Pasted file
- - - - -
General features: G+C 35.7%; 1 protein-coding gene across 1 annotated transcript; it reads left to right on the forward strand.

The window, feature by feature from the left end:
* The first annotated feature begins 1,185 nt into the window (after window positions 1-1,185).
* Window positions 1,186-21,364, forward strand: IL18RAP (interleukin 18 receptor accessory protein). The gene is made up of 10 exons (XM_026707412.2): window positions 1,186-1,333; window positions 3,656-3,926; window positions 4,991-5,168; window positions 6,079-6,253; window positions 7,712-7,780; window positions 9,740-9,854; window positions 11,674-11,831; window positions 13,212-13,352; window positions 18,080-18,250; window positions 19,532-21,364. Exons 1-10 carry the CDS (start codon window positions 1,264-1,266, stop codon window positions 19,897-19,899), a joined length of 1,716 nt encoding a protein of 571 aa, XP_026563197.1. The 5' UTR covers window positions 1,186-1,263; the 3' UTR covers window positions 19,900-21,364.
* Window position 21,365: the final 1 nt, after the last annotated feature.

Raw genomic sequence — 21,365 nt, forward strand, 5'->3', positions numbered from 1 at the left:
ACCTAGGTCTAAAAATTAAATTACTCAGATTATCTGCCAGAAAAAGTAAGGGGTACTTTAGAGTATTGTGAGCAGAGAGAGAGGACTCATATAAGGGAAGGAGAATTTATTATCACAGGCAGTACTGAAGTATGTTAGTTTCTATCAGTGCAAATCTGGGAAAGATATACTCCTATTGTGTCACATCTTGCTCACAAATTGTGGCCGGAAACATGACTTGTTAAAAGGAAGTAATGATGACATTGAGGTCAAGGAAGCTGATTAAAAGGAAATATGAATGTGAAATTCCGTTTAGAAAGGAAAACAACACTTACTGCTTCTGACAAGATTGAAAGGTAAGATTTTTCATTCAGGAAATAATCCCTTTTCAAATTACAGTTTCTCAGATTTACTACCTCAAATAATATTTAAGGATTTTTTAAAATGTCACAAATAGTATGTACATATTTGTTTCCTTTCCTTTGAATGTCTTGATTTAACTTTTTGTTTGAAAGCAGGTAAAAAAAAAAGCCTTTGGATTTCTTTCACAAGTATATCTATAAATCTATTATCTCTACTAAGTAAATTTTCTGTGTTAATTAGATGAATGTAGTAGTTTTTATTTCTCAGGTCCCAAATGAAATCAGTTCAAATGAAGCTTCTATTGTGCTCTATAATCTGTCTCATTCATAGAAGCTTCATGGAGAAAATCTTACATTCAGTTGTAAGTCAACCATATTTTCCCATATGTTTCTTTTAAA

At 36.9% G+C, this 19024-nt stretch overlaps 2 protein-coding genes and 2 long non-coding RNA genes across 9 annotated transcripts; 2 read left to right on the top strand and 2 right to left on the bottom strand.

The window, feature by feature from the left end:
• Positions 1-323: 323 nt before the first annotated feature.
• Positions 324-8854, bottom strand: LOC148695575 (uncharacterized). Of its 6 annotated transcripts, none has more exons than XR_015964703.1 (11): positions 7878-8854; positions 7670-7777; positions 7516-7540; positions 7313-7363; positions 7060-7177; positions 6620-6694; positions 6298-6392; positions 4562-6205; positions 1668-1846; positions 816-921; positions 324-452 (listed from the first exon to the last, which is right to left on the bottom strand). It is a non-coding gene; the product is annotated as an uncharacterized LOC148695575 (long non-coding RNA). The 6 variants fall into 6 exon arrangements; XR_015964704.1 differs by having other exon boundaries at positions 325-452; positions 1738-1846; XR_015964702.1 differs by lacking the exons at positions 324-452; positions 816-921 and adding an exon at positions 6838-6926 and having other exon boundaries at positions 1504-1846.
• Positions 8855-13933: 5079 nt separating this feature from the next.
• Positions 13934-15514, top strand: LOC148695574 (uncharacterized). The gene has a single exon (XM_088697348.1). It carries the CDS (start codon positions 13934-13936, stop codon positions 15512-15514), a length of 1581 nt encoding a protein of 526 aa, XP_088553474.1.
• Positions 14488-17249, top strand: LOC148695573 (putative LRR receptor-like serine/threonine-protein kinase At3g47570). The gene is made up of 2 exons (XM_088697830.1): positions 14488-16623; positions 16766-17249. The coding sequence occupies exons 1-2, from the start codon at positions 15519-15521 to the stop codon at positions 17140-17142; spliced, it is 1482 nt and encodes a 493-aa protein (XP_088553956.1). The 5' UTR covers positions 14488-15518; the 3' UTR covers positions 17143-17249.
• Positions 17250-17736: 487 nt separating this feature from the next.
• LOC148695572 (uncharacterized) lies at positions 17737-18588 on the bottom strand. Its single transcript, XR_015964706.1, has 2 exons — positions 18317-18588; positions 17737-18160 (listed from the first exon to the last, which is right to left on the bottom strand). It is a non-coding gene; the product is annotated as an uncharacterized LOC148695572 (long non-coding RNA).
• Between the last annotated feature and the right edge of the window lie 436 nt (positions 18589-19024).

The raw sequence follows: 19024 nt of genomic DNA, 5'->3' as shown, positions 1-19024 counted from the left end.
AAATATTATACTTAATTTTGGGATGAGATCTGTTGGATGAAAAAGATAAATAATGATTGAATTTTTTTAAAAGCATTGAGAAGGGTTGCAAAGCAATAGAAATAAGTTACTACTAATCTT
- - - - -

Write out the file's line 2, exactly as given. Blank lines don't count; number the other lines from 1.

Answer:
The window, feature by feature from the left end: